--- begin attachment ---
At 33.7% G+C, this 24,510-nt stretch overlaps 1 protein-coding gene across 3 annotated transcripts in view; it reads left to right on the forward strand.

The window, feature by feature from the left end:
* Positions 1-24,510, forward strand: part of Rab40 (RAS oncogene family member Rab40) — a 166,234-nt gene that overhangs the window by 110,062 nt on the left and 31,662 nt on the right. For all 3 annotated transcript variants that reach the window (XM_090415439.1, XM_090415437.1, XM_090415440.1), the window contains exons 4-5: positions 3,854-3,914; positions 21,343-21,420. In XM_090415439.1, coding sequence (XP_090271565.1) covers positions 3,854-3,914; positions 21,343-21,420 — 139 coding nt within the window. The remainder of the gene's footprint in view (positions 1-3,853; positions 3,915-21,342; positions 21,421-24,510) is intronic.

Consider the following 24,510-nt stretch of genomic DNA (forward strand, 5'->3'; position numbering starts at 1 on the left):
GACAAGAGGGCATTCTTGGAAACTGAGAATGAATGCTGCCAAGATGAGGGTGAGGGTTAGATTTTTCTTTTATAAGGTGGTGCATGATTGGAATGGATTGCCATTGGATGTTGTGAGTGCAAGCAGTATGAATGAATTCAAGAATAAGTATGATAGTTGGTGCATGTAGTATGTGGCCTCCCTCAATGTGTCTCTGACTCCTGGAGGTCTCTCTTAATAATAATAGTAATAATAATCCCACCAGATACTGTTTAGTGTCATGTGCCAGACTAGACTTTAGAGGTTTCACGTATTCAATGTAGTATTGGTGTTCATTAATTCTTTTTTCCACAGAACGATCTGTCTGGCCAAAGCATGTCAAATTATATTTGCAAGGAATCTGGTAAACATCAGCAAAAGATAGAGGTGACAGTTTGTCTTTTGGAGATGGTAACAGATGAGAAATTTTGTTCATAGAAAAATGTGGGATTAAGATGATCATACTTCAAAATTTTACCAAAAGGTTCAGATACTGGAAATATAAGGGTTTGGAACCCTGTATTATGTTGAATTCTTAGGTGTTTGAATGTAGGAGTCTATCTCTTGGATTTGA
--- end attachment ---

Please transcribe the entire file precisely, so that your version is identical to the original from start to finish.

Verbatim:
At 33.7% G+C, this 24,510-nt stretch overlaps 1 protein-coding gene across 3 annotated transcripts in view; it reads left to right on the forward strand.

The window, feature by feature from the left end:
* Positions 1-24,510, forward strand: part of Rab40 (RAS oncogene family member Rab40) — a 166,234-nt gene that overhangs the window by 110,062 nt on the left and 31,662 nt on the right. For all 3 annotated transcript variants that reach the window (XM_090415439.1, XM_090415437.1, XM_090415440.1), the window contains exons 4-5: positions 3,854-3,914; positions 21,343-21,420. In XM_090415439.1, coding sequence (XP_090271565.1) covers positions 3,854-3,914; positions 21,343-21,420 — 139 coding nt within the window. The remainder of the gene's footprint in view (positions 1-3,853; positions 3,915-21,342; positions 21,421-24,510) is intronic.

Consider the following 24,510-nt stretch of genomic DNA (forward strand, 5'->3'; position numbering starts at 1 on the left):
GACAAGAGGGCATTCTTGGAAACTGAGAATGAATGCTGCCAAGATGAGGGTGAGGGTTAGATTTTTCTTTTATAAGGTGGTGCATGATTGGAATGGATTGCCATTGGATGTTGTGAGTGCAAGCAGTATGAATGAATTCAAGAATAAGTATGATAGTTGGTGCATGTAGTATGTGGCCTCCCTCAATGTGTCTCTGACTCCTGGAGGTCTCTCTTAATAATAATAGTAATAATAATCCCACCAGATACTGTTTAGTGTCATGTGCCAGACTAGACTTTAGAGGTTTCACGTATTCAATGTAGTATTGGTGTTCATTAATTCTTTTTTCCACAGAACGATCTGTCTGGCCAAAGCATGTCAAATTATATTTGCAAGGAATCTGGTAAACATCAGCAAAAGATAGAGGTGACAGTTTGTCTTTTGGAGATGGTAACAGATGAGAAATTTTGTTCATAGAAAAATGTGGGATTAAGATGATCATACTTCAAAATTTTACCAAAAGGTTCAGATACTGGAAATATAAGGGTTTGGAACCCTGTATTATGTTGAATTCTTAGGTGTTTGAATGTAGGAGTCTATCTCTTGGATTTGA